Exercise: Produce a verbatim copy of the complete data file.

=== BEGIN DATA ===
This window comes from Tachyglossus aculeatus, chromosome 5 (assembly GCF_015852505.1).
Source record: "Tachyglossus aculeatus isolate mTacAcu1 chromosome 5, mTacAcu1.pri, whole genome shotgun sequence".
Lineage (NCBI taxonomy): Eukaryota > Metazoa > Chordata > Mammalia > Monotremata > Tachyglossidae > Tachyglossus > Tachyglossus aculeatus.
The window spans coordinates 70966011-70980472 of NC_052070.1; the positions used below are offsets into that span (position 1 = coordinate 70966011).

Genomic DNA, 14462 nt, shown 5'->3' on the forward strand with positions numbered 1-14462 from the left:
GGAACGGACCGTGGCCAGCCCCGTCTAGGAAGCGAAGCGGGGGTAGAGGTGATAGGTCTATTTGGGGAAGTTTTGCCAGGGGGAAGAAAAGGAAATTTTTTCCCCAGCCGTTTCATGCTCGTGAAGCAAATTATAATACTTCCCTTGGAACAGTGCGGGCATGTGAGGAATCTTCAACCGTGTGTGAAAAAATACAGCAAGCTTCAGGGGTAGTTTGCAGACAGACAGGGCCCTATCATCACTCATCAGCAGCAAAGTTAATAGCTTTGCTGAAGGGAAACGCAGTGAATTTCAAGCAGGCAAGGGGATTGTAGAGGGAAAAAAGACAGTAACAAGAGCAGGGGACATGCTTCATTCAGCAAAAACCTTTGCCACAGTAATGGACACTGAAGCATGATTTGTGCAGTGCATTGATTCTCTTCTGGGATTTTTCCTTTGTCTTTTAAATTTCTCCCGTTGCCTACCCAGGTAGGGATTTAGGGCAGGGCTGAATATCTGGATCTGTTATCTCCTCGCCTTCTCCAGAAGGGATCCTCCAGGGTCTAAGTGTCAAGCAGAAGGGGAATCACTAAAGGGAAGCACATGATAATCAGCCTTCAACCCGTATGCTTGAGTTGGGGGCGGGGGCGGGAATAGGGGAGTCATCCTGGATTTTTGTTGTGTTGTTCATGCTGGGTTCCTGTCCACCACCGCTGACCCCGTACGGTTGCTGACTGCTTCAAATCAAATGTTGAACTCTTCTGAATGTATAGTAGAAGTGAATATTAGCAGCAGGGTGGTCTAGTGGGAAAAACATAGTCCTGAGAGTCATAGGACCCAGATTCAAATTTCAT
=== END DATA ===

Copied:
This window comes from Tachyglossus aculeatus, chromosome 5 (assembly GCF_015852505.1).
Source record: "Tachyglossus aculeatus isolate mTacAcu1 chromosome 5, mTacAcu1.pri, whole genome shotgun sequence".
Lineage (NCBI taxonomy): Eukaryota > Metazoa > Chordata > Mammalia > Monotremata > Tachyglossidae > Tachyglossus > Tachyglossus aculeatus.
The window spans coordinates 70966011-70980472 of NC_052070.1; the positions used below are offsets into that span (position 1 = coordinate 70966011).

Genomic DNA, 14462 nt, shown 5'->3' on the forward strand with positions numbered 1-14462 from the left:
GGAACGGACCGTGGCCAGCCCCGTCTAGGAAGCGAAGCGGGGGTAGAGGTGATAGGTCTATTTGGGGAAGTTTTGCCAGGGGGAAGAAAAGGAAATTTTTTCCCCAGCCGTTTCATGCTCGTGAAGCAAATTATAATACTTCCCTTGGAACAGTGCGGGCATGTGAGGAATCTTCAACCGTGTGTGAAAAAATACAGCAAGCTTCAGGGGTAGTTTGCAGACAGACAGGGCCCTATCATCACTCATCAGCAGCAAAGTTAATAGCTTTGCTGAAGGGAAACGCAGTGAATTTCAAGCAGGCAAGGGGATTGTAGAGGGAAAAAAGACAGTAACAAGAGCAGGGGACATGCTTCATTCAGCAAAAACCTTTGCCACAGTAATGGACACTGAAGCATGATTTGTGCAGTGCATTGATTCTCTTCTGGGATTTTTCCTTTGTCTTTTAAATTTCTCCCGTTGCCTACCCAGGTAGGGATTTAGGGCAGGGCTGAATATCTGGATCTGTTATCTCCTCGCCTTCTCCAGAAGGGATCCTCCAGGGTCTAAGTGTCAAGCAGAAGGGGAATCACTAAAGGGAAGCACATGATAATCAGCCTTCAACCCGTATGCTTGAGTTGGGGGCGGGGGCGGGAATAGGGGAGTCATCCTGGATTTTTGTTGTGTTGTTCATGCTGGGTTCCTGTCCACCACCGCTGACCCCGTACGGTTGCTGACTGCTTCAAATCAAATGTTGAACTCTTCTGAATGTATAGTAGAAGTGAATATTAGCAGCAGGGTGGTCTAGTGGGAAAAACATAGTCCTGAGAGTCATAGGACCCAGATTCAAATTTCAT